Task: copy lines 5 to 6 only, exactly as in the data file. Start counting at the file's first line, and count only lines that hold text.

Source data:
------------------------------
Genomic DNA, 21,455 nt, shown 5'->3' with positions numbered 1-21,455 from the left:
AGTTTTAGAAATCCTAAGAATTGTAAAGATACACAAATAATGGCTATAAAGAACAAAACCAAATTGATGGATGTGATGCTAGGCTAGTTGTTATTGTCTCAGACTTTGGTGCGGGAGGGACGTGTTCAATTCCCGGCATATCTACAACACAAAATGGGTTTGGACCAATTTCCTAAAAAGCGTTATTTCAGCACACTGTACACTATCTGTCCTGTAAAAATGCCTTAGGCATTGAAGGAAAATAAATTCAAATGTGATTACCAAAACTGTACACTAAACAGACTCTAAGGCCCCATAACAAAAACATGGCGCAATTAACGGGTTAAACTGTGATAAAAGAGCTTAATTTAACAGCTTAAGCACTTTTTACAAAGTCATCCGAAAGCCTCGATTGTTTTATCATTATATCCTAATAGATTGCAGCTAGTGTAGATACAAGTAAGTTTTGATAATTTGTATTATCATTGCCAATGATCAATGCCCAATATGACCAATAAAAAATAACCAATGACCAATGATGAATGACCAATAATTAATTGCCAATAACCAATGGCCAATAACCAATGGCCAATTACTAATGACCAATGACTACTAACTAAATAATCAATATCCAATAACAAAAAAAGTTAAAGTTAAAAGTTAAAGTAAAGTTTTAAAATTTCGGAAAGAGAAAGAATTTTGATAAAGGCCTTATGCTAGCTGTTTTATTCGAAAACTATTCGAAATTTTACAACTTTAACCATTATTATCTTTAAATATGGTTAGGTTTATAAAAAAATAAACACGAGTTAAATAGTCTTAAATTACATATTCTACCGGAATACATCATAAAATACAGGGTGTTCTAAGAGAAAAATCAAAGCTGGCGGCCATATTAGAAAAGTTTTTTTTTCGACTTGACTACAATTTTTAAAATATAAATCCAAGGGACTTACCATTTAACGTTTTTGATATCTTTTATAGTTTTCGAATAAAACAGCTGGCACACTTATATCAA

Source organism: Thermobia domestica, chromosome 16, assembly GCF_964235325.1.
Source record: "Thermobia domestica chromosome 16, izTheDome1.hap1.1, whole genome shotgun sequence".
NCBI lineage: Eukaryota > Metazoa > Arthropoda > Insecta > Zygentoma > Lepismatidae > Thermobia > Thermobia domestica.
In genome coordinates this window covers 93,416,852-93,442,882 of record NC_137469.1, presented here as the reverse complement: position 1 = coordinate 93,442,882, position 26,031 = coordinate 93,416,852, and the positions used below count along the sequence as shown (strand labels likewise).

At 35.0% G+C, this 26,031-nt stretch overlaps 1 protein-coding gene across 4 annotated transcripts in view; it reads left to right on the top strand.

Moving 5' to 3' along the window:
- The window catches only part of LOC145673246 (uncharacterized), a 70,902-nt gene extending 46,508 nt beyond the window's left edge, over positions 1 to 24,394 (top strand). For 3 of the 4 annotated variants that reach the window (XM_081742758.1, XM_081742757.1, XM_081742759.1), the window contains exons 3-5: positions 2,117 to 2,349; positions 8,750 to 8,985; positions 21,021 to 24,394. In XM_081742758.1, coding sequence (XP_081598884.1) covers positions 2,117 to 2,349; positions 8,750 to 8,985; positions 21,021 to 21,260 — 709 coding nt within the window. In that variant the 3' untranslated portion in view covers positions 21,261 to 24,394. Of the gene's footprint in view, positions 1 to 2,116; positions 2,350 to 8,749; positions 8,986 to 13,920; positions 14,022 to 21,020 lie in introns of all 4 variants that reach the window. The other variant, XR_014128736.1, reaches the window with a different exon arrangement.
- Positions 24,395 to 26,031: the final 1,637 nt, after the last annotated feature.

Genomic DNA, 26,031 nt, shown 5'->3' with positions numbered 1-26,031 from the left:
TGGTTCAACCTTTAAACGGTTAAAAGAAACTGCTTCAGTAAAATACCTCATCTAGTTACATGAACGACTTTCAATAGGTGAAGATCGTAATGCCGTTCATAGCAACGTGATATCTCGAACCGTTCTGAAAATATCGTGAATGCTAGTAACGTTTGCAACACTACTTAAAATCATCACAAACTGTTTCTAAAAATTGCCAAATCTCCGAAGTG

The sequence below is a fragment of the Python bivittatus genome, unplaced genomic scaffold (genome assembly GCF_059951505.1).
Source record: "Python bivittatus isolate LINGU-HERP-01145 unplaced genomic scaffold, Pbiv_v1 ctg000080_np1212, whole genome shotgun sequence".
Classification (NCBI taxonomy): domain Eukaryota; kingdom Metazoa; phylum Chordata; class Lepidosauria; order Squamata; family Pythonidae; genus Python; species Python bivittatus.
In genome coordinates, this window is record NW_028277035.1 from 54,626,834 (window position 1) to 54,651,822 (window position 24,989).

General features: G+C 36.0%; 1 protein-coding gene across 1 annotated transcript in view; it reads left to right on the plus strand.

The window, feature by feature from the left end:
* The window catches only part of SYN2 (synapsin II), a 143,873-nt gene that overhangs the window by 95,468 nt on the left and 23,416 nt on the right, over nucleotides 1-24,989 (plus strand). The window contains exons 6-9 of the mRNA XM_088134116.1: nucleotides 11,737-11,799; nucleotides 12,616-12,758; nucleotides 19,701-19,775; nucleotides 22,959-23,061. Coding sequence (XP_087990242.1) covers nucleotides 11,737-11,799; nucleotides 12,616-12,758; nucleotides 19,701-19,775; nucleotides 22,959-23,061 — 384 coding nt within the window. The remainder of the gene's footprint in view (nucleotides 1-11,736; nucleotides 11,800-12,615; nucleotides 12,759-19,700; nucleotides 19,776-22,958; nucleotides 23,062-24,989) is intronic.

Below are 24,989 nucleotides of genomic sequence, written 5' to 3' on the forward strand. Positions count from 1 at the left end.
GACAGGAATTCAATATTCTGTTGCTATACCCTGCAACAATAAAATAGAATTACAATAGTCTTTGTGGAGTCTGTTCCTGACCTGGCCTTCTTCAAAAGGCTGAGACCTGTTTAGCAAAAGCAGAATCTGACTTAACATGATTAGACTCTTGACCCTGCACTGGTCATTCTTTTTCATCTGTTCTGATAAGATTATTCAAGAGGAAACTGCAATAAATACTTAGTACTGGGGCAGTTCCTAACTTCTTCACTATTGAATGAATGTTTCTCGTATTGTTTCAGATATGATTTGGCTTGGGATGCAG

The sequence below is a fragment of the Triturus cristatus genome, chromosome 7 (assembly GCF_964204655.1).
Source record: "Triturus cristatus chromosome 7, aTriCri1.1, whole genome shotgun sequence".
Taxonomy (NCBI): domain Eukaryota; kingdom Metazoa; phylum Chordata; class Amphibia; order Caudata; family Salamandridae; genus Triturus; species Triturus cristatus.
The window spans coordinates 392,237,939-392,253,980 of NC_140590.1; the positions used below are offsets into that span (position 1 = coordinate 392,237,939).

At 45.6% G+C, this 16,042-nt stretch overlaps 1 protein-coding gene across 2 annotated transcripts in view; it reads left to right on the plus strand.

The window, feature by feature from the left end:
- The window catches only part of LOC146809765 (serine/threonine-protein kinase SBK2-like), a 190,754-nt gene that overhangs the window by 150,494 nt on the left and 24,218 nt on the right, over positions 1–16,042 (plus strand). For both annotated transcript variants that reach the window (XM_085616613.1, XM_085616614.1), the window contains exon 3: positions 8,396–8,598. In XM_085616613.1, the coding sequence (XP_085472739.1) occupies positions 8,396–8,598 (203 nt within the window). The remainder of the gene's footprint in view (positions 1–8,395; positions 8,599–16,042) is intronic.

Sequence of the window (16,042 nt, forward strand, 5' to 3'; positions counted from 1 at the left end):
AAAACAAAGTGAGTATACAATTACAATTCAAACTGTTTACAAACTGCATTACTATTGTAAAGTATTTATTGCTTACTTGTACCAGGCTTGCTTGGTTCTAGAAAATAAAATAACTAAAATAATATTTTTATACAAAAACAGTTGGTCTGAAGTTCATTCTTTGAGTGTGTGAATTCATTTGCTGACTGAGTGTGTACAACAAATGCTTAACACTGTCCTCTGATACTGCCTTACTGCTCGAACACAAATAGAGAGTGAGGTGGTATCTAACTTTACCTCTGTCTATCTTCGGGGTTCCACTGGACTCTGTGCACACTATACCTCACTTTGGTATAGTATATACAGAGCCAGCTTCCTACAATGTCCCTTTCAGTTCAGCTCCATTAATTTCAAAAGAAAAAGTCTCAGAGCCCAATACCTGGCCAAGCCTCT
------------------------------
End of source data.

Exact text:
NCBI lineage: Eukaryota > Metazoa > Arthropoda > Insecta > Zygentoma > Lepismatidae > Thermobia > Thermobia domestica.
In genome coordinates this window covers 93,416,852-93,442,882 of record NC_137469.1, presented here as the reverse complement: position 1 = coordinate 93,442,882, position 26,031 = coordinate 93,416,852, and the positions used below count along the sequence as shown (strand labels likewise).